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RCN warns of Scottish nursing recruitment crisis

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The Scottish Government must provide incentives to encourage older nurses to keep working in order to stave off an impending recruitment crisis in nursing, the RCN has warned.

A study by Edinburgh’s Queen Margaret University – commissioned by RCN Scotland – reviewed the available evidence on, and implications of, the ageing nursing workforce in Scotland.

It shows that the age profiles for acute, mental health and community nurses all peak in the 40-50 age band, though community nursing has the highest age profile – one in three nurses is aged 50 or over.

Theresa Fyffe, RCN Scotland Director, said: ‘There are growing concerns about the increasing loss of skills and expertise as more and more nurses think about retiring. If we are to prevent a skills shortage in the future, work must begin now to address this and help retain the skills of older nurses.’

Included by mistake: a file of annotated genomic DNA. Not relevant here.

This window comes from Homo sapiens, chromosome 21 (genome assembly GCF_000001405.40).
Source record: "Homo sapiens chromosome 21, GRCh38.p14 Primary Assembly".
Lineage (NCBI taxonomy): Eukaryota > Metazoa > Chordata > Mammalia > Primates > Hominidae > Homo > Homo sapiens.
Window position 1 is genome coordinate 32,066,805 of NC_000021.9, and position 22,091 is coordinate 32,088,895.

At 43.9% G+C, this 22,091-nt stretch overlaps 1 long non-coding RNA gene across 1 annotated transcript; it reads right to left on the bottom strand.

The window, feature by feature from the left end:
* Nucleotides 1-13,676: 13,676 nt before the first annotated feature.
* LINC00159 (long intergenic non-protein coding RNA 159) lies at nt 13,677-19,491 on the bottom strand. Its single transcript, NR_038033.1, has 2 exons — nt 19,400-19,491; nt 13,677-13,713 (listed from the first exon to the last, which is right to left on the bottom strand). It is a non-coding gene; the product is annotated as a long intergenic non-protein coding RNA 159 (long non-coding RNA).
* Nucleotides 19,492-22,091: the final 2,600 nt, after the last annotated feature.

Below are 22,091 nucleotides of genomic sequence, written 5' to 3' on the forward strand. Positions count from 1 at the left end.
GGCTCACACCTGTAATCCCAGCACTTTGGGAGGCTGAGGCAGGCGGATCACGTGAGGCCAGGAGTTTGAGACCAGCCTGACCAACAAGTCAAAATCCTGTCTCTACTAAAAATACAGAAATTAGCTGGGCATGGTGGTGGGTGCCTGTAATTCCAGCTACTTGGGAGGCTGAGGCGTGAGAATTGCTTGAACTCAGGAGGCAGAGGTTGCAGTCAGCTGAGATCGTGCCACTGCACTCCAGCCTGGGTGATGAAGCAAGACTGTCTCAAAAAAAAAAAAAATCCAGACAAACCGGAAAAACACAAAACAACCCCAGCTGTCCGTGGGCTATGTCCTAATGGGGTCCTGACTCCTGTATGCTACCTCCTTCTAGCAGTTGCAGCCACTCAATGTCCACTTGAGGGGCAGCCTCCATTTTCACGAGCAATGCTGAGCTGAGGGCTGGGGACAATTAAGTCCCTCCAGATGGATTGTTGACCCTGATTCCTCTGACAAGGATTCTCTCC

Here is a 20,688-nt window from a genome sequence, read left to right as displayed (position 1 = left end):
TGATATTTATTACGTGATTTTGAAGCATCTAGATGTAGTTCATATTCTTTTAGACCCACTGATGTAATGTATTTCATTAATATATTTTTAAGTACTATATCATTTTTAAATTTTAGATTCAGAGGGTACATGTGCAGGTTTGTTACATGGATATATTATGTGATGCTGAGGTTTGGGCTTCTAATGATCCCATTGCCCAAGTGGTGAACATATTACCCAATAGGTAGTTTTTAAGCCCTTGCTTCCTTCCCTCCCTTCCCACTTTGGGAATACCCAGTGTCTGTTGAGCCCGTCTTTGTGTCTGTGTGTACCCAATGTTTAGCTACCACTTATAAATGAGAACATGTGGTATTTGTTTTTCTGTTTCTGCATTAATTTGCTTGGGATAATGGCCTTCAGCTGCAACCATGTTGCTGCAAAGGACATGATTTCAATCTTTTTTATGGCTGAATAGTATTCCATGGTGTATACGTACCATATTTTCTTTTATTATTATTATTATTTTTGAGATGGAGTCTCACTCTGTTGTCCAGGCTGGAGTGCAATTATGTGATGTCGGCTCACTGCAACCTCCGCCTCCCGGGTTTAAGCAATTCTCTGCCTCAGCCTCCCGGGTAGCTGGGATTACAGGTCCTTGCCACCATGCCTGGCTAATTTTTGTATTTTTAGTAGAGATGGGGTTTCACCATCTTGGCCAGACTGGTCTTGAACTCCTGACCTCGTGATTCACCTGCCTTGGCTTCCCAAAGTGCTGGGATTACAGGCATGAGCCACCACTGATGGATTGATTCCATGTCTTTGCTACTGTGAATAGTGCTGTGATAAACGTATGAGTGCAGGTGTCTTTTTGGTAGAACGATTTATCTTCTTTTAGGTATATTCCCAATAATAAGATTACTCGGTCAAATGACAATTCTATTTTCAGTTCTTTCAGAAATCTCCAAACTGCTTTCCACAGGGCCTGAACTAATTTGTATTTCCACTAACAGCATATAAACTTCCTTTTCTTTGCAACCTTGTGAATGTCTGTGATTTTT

The college is calling on the Scottish Government to set up a national forum – including representatives from employers and nursing organisations – to collect nursing workforce data and test measures that could be taken to encourage nurses to stay in the workforce longer.

See also: Credit crunch could give nursing appeal and stop a recruitment crisis

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Readers' comments (1)

  • Employers need to demonstrate they appreciate their older nurses more. Flexible working and not moving nurses to fill gaps on a regular basis would be a good start.

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